Should I Use the H1 Tag for My Website Logo?

January 12th, 2016 in Web Development 4 minute read

The h1 tag is part of the HTML headings on a web page. They range from h1 to h6, with h1 being considered the most important and h6 the least. The heading tags are used to briefly describe the topic of the section a user is reading, just like a newspaper. Furthermore search engines use this information to index the different section of a webpage.

Many websites have started using the h1 tag within the header logo. In this post, I am going to explore the reasons for and against this structure.

Should I Use the H1 Tag for My Website Logo?

This question has been asked whenever I create a new website. Should I use the h1 tag for my website logo? You can find plenty of debates on many internet forums.

I have seen many websites which incorporate the following HTML structure for their logo:

<h1 class=”site-logo”><img class=”site-logo__graphic” alt=”My Website Logo” src=”images/logo.png” /></h1>

But, is the h1 tag necessary? Search engines will see the logo as the first heading. But perhaps this is a hindrance to the actual content on the web page e.g. a blog post title.

Alternative logo structures can look like this:

<div class=”site-logo”><img class=”site-logo__graphic” alt=”My Website Logo” src=”images/logo.png” /></div>

This logo structure shows the HTML image wrapped in a simple div tag. The class “site-logo” allows readability, but some would argue the h1 tag provides more importance.

The Rules

So what does w3 schools say about the h1 specification?

  • Use HTML headings for headings only. Don’t use headings to make text BIG or bold.
  • Search engines use your headings to index the structure and content of your web pages.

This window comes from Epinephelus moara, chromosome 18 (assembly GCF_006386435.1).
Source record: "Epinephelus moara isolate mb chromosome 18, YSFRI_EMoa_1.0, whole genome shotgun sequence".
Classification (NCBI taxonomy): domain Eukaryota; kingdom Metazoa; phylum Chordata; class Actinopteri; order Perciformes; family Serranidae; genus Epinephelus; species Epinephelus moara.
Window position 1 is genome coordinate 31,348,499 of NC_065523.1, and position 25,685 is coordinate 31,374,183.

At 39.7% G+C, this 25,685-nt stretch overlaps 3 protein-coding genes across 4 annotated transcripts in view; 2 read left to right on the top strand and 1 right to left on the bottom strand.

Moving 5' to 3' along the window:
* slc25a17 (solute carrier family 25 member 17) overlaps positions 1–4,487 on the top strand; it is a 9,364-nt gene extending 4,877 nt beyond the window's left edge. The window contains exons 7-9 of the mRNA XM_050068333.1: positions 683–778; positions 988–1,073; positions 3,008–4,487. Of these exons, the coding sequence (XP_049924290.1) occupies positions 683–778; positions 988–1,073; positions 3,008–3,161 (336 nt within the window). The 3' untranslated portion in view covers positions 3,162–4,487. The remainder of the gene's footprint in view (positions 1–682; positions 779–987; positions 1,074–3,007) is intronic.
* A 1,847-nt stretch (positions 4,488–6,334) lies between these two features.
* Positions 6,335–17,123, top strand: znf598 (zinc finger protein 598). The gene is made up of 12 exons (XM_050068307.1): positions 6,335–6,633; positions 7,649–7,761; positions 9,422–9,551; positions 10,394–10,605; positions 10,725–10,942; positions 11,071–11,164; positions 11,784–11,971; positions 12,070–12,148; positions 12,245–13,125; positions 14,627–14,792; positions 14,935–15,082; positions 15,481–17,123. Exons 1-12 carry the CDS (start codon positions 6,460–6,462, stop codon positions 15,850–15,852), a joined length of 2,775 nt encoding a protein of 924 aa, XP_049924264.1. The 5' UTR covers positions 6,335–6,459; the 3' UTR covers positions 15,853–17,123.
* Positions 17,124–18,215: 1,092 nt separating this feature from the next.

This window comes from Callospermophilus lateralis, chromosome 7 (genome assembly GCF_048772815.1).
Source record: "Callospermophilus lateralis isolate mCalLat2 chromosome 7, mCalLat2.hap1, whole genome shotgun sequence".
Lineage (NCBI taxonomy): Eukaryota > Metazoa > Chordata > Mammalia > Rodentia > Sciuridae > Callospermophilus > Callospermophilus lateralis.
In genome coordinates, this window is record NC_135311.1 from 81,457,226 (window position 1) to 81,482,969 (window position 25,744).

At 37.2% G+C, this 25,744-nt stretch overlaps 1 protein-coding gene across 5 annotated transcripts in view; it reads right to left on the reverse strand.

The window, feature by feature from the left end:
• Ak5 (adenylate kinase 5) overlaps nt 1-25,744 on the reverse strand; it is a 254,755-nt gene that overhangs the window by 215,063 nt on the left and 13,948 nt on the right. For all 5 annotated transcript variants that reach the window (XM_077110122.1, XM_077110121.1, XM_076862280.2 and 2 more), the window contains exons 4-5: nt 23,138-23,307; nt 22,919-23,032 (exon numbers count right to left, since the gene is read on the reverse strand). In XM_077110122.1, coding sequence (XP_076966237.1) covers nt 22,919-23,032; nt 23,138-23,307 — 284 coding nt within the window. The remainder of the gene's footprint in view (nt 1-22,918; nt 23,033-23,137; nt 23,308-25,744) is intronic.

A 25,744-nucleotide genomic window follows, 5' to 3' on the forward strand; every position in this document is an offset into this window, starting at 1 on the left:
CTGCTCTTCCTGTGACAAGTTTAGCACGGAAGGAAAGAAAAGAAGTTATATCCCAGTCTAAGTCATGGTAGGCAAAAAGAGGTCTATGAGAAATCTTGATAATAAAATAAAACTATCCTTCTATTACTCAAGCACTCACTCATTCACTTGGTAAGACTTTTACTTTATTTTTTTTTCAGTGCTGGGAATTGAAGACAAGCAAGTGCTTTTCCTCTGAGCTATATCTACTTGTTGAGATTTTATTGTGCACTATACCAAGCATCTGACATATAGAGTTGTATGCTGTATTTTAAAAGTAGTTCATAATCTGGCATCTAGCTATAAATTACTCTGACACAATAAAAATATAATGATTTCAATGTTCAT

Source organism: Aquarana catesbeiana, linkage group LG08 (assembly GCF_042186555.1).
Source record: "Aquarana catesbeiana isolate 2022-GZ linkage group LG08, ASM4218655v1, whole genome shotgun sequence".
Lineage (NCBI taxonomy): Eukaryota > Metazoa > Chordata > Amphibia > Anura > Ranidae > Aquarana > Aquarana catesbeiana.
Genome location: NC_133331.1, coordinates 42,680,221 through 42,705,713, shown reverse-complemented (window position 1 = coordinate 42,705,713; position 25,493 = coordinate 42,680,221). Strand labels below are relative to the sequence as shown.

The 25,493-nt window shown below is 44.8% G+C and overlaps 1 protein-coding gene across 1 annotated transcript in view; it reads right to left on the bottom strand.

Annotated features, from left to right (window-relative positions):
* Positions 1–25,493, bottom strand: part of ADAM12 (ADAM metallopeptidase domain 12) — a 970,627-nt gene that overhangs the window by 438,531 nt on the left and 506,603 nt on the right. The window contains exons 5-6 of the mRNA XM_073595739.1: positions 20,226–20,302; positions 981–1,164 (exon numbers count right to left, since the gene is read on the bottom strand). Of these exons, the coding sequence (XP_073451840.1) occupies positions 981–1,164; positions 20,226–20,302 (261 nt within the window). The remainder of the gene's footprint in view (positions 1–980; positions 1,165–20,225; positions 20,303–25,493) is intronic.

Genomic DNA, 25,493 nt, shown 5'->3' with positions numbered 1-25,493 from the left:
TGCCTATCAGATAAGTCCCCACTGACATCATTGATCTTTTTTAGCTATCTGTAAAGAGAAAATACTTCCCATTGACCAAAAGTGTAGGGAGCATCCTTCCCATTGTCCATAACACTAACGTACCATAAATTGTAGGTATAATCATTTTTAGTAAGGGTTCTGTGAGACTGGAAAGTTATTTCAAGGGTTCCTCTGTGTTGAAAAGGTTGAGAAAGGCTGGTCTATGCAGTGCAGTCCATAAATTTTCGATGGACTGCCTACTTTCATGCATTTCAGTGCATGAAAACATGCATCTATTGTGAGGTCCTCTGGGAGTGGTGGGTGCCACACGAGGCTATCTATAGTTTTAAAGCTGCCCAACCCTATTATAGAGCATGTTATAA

• h1 headings should be main headings, followed by h2 headings, then the less important h3, and so on.

The first point “Don’t use headings to make text BIG or bold” applies to NOT using the h1 tag as part of your logo. This is due to the H1 tag containing CSS or default browser styling that could affect your logo. However, the 2nd point “use your headings to index the structure and content” can be applied if the website logo requires high priority.

Which Websites Don’t Use the H1 Tag as Their Logo?


<div class="orb-nav-section orb-nav-blocks"><a href="/"> <img src="" width="84" height="24" alt="BBC"> </a></div>

The BBC website does not use h1 tags in their logo

The BBC website does not use h1 tags in their logo


<div id="nav-logo">
<!-- anchor tag -->


<div id="p-logo" role="banner">
<a class="mw-wiki-logo" href="/wiki/Main_Page" title="Visit the main page"></a>

Which Websites Do Use the H1 Tag as Their Logo?


<h1 class="logo"><a tabindex="2" accesskey="1" href="/"><img src="/2008/site/images/logo-w3c-mobile-lg" width="90" height="53" alt="W3C"></a> <span class="alt-logo">W3C</span></h1>


<h1><a href="" title="Go to Facebook Home"><i class="fb_logo img sp_7XMX65Pq0E7 sx_ccd1d2"><u>Facebook logo</u></i></a></h1>


<h1><a href="/en-gb">Sonos <span>The Smart Speaker System</span></a></h1>

Sonos do include the h1 tag

So Who’s Right?

Short answer: no one.

In terms of indexing, Google provide no definite answer to this question. The W3C also do not specify this rule “headings for the sections with which they are associated” which is quite a broad statement.

Mozilla say “Heading elements implement six levels of document headings, <h1> is the most important and <h6> is the least.” this applies to the web page content that has several sub headings with a different priority listing.

When it comes to smaller websites (4 – 6 pages), the h1/logo tag becomes more appropriate. The lack of content will likely reduce the amount of keywords associated with the website brand. Whereas larger websites (10+ pages) can provide a larger scope of keywords, in which using the h1 tag becomes less applicable to the logo.

Here at Zeal, we have created websites both with and without the h1 tag as the logo.  We look at each website on an individual basis and explore whether the logo should be h1 tag or not. We look at each website we build from a content marketing perspective with on-page SEO in mind to decide the structural mark up of the site. If you would like to find out more about structuring your website title tags or have a chat with us about a new website please don’t hesitate to get in touch.

More from the Blog